Earthworms are capable of redistributing bacteria and antibiotic resistance genes (ARGs) through soil profiles. However, our understanding of the earthworm gut microbiome and its interaction with the antibiotic resistome is still lacking. Here, we characterized the earthworm gut and soil microbiome and antibiotic resistome in natural and agricultural ecosystems at a national scale, and microcosm studies and field experiments were also employed to test the potential role of earthworms in dynamics of soil ARGs. The diversity and structure of bacterial communities were different between the earthworm gut and soil. A significant correlation between bacterial community dissimilarity and spatial distance between sites was identified in the earthworm gut. The earthworm gut consistently had lower ARGs than the surrounding soil. A significant reduction in the relative abundance of mobile genetic elements and dominant bacterial phylotypes that are the likely hosts of ARGs was observed in the earthworm gut compared to the surrounding soil, which might contribute to the decrease of ARGs in the earthworm gut. The microcosm studies and field experiments further confirmed that the presence of earthworms significantly reduced the number and abundance of ARGs in soils. Our study implies that earthworm-based bioremediation may be a method to reduce risks associated with the presence of ARGs in soils.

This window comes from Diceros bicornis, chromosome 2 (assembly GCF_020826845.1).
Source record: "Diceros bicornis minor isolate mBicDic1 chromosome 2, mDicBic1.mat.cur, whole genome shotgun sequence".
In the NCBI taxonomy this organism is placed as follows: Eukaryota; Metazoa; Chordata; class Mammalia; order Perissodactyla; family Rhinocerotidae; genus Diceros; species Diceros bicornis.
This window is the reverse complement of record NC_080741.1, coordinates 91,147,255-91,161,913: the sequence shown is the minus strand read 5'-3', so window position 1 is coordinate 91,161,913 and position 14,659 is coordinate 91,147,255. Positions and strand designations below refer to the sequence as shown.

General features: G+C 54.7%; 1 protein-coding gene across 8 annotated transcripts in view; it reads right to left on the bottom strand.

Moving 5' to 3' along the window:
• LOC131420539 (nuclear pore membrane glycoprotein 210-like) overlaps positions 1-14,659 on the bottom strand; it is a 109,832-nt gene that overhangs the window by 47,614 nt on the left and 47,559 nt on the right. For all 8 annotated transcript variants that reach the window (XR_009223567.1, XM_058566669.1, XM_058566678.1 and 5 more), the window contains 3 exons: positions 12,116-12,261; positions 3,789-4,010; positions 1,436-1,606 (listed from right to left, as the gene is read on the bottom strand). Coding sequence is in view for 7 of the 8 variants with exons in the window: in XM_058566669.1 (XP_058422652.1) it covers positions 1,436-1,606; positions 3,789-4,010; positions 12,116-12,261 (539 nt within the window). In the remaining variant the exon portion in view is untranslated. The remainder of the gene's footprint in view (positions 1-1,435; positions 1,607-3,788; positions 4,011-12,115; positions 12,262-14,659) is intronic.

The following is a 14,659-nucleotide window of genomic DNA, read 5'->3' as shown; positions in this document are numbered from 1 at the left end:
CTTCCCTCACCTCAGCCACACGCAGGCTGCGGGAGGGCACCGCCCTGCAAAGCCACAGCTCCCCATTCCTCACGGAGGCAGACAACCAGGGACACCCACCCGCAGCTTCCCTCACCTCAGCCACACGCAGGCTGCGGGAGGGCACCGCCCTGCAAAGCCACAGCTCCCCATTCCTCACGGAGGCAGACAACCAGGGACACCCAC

- antibiotic resistance genes
- dominant bacterial phylotypes
- gut microbiota
- national scale
- soil fauna